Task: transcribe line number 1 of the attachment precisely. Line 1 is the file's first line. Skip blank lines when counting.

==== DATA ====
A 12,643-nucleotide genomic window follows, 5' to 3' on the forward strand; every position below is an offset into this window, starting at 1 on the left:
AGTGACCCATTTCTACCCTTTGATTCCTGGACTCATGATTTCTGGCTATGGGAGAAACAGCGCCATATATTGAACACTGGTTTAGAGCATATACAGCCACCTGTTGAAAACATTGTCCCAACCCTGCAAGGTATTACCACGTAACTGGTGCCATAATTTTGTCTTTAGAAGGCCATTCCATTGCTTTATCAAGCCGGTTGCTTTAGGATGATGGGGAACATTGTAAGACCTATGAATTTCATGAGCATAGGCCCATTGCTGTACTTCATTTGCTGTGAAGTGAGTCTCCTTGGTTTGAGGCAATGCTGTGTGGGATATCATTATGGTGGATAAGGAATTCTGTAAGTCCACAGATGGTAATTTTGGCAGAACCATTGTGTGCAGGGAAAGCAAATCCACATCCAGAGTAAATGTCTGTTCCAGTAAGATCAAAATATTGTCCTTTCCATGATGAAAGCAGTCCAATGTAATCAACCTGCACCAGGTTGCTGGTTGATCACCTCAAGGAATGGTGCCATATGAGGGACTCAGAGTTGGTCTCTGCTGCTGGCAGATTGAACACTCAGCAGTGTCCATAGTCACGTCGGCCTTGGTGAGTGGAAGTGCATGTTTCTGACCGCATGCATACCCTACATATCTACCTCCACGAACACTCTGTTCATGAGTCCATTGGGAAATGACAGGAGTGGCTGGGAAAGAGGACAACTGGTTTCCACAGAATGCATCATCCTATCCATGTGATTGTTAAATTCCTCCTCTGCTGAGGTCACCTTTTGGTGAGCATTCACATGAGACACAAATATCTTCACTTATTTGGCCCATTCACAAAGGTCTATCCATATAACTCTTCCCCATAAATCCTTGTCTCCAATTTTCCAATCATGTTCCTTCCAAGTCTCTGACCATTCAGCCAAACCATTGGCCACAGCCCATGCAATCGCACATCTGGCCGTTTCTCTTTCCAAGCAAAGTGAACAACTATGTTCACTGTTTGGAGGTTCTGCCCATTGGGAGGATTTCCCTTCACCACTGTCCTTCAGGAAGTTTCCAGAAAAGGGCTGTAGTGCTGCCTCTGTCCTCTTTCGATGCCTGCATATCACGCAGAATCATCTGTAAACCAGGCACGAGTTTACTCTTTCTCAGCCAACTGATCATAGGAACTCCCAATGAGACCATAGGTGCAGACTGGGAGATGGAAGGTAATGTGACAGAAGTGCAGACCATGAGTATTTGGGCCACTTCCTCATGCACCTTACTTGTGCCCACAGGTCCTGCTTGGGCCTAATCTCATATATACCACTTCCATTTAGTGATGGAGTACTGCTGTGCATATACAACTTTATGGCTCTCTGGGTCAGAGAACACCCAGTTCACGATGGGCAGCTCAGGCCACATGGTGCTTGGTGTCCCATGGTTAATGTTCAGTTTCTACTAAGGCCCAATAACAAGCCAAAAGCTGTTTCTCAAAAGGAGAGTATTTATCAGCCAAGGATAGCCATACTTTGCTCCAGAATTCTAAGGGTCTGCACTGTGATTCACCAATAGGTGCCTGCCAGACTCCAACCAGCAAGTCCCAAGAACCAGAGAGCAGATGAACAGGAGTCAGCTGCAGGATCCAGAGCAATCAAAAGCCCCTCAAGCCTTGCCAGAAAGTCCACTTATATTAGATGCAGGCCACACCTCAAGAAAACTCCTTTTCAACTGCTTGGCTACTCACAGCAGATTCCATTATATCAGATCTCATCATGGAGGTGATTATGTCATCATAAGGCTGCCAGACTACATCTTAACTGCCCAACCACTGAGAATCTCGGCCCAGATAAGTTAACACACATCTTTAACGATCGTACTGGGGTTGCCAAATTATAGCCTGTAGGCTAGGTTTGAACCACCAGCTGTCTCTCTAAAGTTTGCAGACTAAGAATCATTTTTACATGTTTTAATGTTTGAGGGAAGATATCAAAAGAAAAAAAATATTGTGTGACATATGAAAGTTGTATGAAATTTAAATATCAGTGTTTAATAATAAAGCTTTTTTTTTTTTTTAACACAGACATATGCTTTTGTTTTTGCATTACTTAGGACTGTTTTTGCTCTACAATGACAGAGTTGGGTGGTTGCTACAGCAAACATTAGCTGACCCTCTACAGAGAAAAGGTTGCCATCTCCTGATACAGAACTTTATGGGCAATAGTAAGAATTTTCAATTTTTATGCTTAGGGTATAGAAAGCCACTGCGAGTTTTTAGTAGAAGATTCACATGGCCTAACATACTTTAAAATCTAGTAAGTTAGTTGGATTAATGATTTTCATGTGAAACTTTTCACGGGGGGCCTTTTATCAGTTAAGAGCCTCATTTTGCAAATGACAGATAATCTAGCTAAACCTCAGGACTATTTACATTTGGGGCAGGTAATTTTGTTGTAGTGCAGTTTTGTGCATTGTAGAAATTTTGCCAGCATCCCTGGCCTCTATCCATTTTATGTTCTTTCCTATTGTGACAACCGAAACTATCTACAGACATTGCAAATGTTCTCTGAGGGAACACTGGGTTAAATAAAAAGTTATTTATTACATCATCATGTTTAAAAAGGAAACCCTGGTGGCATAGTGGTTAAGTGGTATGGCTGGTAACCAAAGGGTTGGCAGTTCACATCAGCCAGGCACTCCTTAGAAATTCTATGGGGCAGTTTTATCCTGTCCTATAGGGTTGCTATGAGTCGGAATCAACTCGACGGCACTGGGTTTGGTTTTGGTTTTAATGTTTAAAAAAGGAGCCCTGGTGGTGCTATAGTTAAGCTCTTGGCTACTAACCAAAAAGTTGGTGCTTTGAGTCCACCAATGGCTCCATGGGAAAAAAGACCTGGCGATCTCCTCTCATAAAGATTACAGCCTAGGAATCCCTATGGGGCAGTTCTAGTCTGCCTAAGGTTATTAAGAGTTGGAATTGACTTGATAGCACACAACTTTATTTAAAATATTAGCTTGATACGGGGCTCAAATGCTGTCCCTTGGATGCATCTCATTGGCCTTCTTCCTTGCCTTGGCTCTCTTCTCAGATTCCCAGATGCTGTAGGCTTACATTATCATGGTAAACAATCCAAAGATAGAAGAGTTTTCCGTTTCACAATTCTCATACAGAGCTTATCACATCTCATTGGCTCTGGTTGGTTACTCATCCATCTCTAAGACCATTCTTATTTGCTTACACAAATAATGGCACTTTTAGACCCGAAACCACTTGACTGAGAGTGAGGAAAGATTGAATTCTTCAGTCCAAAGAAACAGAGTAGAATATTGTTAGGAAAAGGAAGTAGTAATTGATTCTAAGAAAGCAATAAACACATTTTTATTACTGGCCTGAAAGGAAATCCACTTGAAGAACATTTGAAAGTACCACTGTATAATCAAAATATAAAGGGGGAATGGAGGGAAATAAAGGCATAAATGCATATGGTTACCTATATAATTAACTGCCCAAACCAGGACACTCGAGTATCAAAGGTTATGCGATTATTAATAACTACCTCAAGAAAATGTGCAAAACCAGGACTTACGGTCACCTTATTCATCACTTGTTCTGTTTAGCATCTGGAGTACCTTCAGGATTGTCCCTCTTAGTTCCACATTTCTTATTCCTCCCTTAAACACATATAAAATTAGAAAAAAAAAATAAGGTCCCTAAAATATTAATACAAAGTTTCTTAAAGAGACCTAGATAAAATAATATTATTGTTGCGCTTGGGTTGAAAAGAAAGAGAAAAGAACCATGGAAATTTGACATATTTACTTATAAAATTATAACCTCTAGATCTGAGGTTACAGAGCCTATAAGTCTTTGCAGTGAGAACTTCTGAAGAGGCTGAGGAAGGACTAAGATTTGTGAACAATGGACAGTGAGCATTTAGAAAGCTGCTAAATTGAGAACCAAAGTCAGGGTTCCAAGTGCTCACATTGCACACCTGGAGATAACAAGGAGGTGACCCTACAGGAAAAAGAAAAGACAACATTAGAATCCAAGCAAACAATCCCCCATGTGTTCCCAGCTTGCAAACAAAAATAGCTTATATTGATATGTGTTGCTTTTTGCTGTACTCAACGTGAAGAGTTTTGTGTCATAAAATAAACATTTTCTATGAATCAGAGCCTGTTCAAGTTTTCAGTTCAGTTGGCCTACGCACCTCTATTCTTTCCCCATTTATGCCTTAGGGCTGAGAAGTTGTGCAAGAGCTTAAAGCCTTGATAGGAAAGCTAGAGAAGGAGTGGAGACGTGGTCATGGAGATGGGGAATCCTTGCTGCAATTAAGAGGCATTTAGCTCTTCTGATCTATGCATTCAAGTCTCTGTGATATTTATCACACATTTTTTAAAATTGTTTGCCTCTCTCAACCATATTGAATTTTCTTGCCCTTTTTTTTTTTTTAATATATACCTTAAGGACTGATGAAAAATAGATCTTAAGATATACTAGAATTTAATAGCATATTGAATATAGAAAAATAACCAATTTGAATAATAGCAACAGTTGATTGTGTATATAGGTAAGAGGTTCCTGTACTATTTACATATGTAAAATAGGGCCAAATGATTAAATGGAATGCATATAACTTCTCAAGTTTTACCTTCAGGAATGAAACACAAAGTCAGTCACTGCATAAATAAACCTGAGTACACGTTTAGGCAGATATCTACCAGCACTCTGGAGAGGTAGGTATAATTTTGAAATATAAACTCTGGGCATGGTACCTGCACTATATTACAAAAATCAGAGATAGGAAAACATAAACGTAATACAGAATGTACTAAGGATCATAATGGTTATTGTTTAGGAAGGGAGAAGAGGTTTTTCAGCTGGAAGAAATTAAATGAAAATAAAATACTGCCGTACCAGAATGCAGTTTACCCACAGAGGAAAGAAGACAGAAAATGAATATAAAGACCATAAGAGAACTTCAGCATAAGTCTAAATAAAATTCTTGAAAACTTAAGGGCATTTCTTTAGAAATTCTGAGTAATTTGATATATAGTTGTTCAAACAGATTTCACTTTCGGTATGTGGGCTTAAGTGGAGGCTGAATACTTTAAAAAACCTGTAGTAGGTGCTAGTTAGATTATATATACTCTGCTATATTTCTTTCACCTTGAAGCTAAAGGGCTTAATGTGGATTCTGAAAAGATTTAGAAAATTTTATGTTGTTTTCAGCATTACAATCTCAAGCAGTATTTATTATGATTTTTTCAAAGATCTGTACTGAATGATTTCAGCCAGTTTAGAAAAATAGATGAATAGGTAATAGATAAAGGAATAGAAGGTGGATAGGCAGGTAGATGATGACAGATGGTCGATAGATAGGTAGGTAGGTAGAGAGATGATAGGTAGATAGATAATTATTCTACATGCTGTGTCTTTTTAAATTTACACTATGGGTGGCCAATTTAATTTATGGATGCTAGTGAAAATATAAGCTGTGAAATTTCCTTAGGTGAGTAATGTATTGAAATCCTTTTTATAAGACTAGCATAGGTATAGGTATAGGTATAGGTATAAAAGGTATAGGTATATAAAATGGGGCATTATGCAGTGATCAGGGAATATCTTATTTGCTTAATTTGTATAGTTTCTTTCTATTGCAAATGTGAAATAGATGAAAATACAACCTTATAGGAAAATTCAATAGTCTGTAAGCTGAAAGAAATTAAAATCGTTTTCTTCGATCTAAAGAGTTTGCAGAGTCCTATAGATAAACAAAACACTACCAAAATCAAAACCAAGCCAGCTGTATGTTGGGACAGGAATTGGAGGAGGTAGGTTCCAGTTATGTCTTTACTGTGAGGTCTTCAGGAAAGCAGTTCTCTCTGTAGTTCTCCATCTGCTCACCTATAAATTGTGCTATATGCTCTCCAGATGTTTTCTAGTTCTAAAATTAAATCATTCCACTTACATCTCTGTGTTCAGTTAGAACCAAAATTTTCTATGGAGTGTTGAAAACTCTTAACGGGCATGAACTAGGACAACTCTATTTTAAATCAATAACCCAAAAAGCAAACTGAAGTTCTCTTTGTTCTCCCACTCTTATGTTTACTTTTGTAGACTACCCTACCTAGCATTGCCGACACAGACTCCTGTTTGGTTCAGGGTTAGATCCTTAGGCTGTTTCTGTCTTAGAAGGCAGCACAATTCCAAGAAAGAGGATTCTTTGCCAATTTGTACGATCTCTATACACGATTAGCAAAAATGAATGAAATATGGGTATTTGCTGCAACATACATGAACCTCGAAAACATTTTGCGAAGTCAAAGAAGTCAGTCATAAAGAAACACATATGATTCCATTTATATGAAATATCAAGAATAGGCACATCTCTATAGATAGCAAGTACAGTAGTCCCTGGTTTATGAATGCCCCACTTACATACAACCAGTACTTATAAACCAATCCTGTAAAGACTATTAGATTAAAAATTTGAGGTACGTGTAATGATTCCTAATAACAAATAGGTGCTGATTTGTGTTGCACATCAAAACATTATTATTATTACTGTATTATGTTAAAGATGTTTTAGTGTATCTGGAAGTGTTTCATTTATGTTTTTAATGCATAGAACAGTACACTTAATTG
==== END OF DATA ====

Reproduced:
A 12,643-nucleotide genomic window follows, 5' to 3' on the forward strand; every position below is an offset into this window, starting at 1 on the left: